In December my girls and I read Maud Hart Lovelace’s last six Betsy Tacy books for our Young Ladies Tea series. This is one of my favorite YLT book clubs to date. I was very ill in November and was confined to a chair for a number of days. During that time, Betsy and her gang kept me highly entertained. I read these books long ago, when I was a young girl like my young readers. I loved them then, but I think I love them even more now! I am thrilled to say that my girls also loved the books!
First, a clarification about which books we are talking about. Maud Hart Lovelace is famous for her young Betsy Tacy books. I wrote a review of those books here. The stories center on three very little girls and their days of beautiful girlhood. The books we read for this tea, however, are the high school, college/travel, and marriage books.
Betsy and the Great World
You read that right. My tween and teen girls read six books for one book club. Nearly everyone finished the series in time. Those who did not vowed to go home and do so. Nearly all of the girls thought Betsy and the Great World was their favorite. (All of them remarking how wonderful it was to travel through Europe vicariously with Victorian Betsy.)
Again and again my girls have said to me that they wish they could have a high school experience like Betsy did. When I was their age, I shared their request. These books make old-fashioned high school seem like the perfect blend of scholastic pursuits and social bliss. Despite all of the growing pains that realistic Betsy goes through (she is patterned off of Lovelace, and her experiences come right out of Lovelace’s high school diaries), she is living an idyllic life.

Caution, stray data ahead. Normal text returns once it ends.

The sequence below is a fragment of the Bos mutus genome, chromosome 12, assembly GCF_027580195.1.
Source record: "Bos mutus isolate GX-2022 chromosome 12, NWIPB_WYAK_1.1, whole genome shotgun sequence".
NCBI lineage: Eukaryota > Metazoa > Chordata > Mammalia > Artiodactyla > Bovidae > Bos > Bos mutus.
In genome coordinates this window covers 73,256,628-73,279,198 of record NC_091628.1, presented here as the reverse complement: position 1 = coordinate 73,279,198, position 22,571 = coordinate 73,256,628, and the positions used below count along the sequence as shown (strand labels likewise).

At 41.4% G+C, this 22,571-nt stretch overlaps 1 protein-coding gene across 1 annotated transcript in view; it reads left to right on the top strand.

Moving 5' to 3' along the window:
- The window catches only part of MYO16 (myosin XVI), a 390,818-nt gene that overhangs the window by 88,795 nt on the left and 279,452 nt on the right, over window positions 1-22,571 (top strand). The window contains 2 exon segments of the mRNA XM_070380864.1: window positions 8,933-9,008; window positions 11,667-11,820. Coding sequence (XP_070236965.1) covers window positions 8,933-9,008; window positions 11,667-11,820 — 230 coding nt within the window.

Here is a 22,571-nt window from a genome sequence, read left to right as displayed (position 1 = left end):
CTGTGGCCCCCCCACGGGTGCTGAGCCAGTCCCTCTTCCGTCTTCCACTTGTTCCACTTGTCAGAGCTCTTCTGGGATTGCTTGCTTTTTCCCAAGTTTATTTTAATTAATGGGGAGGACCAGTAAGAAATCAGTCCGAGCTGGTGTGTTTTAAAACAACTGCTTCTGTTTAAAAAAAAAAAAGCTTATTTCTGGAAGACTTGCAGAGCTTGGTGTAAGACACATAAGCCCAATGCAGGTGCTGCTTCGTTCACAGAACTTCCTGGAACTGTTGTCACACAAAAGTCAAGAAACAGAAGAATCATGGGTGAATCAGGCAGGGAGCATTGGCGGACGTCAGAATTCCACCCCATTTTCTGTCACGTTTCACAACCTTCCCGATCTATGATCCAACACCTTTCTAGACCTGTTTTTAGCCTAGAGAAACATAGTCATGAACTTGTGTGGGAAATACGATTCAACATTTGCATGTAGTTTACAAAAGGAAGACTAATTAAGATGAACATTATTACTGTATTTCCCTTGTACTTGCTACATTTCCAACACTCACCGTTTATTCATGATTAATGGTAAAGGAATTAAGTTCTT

Like Anne Shirley or Jo March, Betsy makes all kinds of blunders. And we just love her all the more for it. These stories showcase true girlish coming of age in a time when virtue and womanliness were still deeply valued.
One caution: Betsy and her friends play with an Ouija board at a certain point. I truly believe that at that time, Christians did not know the dangers of Ouija boards and that they were considered innocent party games. I do not think that Lovelace was advocating for the Occult in her books. Nonetheless, I was not going to let that pass without a serious discussion with my girls. We spent nearly 40 minutes talking about Church teaching on the Occult, and Ouija boards in particular. We also talked about what the girls should do if they find themselves in the presence of one of these or some other Occult item. We had a lively and healthy conversation. A few weeks later, some of the girls told me they saw an Ouija board at a local game shop and were glad to know what it looked like. They also prided themselves on walking away as soon as they saw it (I love these girls!).
Here are some of the questions we chatted about:
- Do you keep a journal?
- What did you think of Joe and Betsy’s meeting at Willard’s Emporium?
- What do you think of the two school societies?
- What do you think of the sorority?
- What do you think of Betsy and Julia’s conversion to Anglicanism?
- Which member of The Crowd are you most like?
- What do you think of Tony, and why?
- What do you think of Tacy’s avoidance of dating?
- How does Betsy grow and change throughout the books?
- Does knowing that these are loosely autobiographical change how you view them?
- What do you think of Mr. Gaston’s grading of Betsy’s Ivanhoe essay?
- What do you think of Julia’s dating practices?
- Why does Betsy want so badly to be someone “changed” or different than herself?
- What do you think of Phil Brandish?
- What was your favorite place that Besty lived in Europe?
- What did you think about Betsy’s marriage?